Weekend Edition Saturday

Saturday mornings are made for Weekend Edition Saturday, the program wraps up the week's news and offers a mix of analysis and features on a wide range of topics, including arts, sports, entertainment, and human interest stories. The two-hour program is hosted by NPR's Peabody Award-winning Scott Simon.

Drawing on his experience in covering 10 wars and stories in all 50 states and seven continents, Simon brings a humorous, sophisticated and often moving perspective to each show. He is as comfortable having a conversation with a major world leader as he is talking with a Hollywood celebrity or the guy next door.

Weekend Edition Saturday has a unique and entertaining roster of other regular contributors. Marin Alsop, conductor of the Baltimore Symphony Orchestra, talks about music. Daniel Pinkwater, one of the biggest names in children's literature, talks about and reads stories with Simon. Financial journalist Joe Nocera follows the economy. Howard Bryant of EPSN.com and NPR's Tom Goldman chime in on sports. Keith Devlin, of Stanford University, unravels the mystery of math, and Will Grozier, a London cabbie, talks about good books that have just been released, and what well-read people leave in the back of his taxi. Simon contributes his own award-winning essays, which are sometimes humorous, sometimes poignant.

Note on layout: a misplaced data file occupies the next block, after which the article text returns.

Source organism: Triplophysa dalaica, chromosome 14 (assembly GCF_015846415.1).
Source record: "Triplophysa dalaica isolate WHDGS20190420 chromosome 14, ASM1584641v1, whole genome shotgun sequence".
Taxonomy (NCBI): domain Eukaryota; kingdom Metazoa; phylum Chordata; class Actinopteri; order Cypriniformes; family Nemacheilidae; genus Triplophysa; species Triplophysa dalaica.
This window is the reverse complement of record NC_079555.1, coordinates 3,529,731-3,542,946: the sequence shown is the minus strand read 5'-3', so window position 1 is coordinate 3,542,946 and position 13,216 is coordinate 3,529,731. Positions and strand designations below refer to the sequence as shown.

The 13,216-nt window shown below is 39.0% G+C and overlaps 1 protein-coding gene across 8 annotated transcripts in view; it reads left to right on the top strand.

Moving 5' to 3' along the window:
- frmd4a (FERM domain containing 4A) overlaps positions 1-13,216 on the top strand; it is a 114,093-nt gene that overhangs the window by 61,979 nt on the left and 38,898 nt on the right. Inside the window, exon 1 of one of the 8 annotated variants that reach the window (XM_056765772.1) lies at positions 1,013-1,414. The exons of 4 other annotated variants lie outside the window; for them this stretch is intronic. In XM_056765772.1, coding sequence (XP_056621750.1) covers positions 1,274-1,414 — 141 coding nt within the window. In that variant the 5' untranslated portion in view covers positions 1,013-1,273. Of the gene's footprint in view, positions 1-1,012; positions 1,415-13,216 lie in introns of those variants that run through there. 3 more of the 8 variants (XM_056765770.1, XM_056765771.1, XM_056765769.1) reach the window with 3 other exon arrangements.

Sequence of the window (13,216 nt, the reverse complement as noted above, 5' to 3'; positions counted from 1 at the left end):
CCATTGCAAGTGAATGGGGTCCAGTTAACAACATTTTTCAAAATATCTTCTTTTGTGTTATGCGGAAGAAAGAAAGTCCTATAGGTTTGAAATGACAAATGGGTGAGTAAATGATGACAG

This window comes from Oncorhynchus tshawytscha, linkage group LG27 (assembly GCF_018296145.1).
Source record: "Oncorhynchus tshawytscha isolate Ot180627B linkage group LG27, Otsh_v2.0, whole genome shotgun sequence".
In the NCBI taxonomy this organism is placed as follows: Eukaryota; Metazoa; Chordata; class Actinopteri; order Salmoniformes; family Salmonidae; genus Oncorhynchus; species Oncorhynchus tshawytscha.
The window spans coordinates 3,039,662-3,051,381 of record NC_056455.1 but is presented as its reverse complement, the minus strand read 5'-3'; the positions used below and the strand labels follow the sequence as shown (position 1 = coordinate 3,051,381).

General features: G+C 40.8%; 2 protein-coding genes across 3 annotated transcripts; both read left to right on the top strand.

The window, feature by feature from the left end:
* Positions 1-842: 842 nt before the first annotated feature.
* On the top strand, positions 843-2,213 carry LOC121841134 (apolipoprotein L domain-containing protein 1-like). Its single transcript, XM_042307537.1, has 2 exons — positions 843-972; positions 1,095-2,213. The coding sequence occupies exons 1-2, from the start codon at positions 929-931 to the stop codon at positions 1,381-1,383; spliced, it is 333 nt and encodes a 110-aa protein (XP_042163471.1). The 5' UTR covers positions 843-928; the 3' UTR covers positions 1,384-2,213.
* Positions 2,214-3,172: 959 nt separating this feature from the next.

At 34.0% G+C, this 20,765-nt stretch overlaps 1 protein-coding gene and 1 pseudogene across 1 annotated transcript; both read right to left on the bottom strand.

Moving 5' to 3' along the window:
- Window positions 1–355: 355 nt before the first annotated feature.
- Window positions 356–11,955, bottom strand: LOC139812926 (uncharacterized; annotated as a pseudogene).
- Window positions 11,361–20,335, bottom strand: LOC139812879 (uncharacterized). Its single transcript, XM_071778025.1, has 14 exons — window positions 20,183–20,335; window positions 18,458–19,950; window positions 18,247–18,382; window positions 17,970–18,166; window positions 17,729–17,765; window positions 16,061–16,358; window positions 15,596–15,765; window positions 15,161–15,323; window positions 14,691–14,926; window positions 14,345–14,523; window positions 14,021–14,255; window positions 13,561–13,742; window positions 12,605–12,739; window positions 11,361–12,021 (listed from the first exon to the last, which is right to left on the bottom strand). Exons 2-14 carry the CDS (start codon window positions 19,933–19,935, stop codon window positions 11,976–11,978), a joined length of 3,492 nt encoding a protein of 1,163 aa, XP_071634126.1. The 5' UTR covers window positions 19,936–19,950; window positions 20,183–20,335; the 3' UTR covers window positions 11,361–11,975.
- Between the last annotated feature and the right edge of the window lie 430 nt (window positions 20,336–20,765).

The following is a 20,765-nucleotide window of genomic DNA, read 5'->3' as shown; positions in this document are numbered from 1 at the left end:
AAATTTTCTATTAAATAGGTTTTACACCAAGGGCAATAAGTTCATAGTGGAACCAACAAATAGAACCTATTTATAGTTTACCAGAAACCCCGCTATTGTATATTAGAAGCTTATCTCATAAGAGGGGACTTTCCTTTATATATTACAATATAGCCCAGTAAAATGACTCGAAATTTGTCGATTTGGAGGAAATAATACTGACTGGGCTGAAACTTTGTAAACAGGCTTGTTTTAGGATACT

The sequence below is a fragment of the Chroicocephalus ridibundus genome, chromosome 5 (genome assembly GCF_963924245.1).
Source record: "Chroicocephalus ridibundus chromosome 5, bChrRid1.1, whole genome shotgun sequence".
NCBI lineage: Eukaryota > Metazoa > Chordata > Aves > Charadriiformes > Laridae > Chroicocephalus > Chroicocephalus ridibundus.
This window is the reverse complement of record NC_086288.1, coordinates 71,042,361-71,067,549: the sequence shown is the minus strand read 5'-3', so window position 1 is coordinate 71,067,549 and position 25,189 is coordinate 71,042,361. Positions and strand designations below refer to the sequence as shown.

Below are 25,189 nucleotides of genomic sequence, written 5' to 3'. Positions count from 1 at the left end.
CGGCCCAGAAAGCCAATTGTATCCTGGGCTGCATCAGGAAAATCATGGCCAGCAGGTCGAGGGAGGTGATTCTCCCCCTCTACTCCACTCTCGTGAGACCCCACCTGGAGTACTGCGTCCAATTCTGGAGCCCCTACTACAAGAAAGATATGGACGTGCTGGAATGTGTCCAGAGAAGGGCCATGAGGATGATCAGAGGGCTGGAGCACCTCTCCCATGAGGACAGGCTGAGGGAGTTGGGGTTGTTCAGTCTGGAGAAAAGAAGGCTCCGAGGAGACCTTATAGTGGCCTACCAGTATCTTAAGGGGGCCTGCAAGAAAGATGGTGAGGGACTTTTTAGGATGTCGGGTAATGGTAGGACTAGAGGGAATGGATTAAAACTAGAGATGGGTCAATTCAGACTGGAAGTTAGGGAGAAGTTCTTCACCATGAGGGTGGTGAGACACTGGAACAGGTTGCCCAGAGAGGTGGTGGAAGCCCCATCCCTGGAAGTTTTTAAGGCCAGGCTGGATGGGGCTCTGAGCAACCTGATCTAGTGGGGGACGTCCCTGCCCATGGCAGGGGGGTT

Weekend Edition Saturday is heard on NPR Member stations across the United States, and around the globe on NPR Worldwide. The conversation between the audience and the program staff continues throughout the social media world.

Sunday is the 45th anniversary of the Apollo 11 moon landing. NPR's Scott Simon talks with Buzz Aldrin about his new Youtube channel, where people around the world can share memories from the historic day.
Guardian columnist Oliver Burkeman says he suffers from vicarious embarrassment, and can't watch cringe-inducing viral videos. He tells NPR's Scott Simon about what's known as Fremscham in German.
Going off the grid is one way to shake off cyberspies. Germany is thinking about doing so by bringing back the typewriter, but Spy Museum historian Vince Houghton tells NPR's Scott Simon that it's not likely to work.